Good analysis from Andrew Sprung: “On trusting Obama, Revisited”

Though a couple weeks old, this item from Xpostfactoid is persuasive, particularly on the question of what makes Obama tick and whether it’s fair for liberals to feel that he has betrayed us. Here’s an excerpt:

No one questions Obama’s high intelligence and analytical approach to policymaking. But smarts don’t trump nature, they bend to it, and even the smartest are susceptible to confirmation bias.  Obama’s greatest character strength is also his weakness: he has got where he is by deploying what Garry Wills called “omnidirectional placation, and which in a kinder interpretation (i.e., mine, a while back) might be recast as a bottomless confidence that he can always disarm, win over, find grounds for cooperation with the most seemingly implacable ideological foes.

That orientation has determined his strategy, for better or worse: he is hell-bent on appealing to Republicans’ better angels. The face he put on reasonable Republicanism is John Boehner. That made sense as far as Boehner himself goes — I have been impressed by him this year — but we recently seem to have learned that Boehner does not speak for his party, particularly the frosh (for the measure of their extremism, read Stan Collender’s account of the first Tea Party caucus meeting of the new House).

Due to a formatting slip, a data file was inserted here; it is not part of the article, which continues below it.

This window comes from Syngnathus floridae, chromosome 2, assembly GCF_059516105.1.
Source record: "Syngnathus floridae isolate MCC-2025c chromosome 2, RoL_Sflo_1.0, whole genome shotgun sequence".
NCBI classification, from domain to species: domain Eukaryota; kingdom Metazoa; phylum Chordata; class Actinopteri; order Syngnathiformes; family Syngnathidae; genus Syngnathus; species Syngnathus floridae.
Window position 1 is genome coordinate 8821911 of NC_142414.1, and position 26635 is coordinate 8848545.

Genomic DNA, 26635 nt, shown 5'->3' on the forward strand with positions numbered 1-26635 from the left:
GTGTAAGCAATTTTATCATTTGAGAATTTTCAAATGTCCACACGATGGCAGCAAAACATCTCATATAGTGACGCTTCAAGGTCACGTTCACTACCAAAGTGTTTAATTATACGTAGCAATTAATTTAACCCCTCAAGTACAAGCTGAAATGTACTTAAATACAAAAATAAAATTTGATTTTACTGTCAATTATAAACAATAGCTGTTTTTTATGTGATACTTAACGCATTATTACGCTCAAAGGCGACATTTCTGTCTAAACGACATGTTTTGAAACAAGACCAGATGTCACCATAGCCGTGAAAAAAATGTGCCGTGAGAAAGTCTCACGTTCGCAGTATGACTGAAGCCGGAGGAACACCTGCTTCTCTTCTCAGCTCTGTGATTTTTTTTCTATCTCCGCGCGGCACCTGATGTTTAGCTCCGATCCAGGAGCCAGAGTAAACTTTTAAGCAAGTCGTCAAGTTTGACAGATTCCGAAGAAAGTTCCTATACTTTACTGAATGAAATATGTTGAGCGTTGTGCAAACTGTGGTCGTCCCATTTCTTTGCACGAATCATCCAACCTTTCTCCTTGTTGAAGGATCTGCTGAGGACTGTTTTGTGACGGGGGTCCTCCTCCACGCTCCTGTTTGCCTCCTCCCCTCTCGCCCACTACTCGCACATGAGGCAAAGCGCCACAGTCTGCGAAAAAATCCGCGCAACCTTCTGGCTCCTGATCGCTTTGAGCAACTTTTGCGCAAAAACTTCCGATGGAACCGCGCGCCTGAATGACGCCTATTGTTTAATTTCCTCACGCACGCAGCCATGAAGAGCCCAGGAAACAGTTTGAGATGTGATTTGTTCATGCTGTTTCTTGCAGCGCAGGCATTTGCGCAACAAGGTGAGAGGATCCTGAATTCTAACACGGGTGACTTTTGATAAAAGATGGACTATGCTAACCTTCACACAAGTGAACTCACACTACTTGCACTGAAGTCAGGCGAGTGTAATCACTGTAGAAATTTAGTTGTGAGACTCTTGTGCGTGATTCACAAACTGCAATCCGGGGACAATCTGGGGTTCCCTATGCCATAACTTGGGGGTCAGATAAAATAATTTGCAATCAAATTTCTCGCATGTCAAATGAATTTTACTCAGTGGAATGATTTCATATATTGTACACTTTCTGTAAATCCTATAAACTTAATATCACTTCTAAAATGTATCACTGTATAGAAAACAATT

It’s a careful and nuanced piece that sheds some light. If this question is of interest to you, read the whole thing.

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About Guy N. Texas

Guy N. Texas is the pen name of a lawyer living in Dallas, who is now a liberal. He was once conservative, but this word has so morphed in meaning that he can no longer call himself that in good conscience. Guy has no political aspirations. He speaks only for himself.
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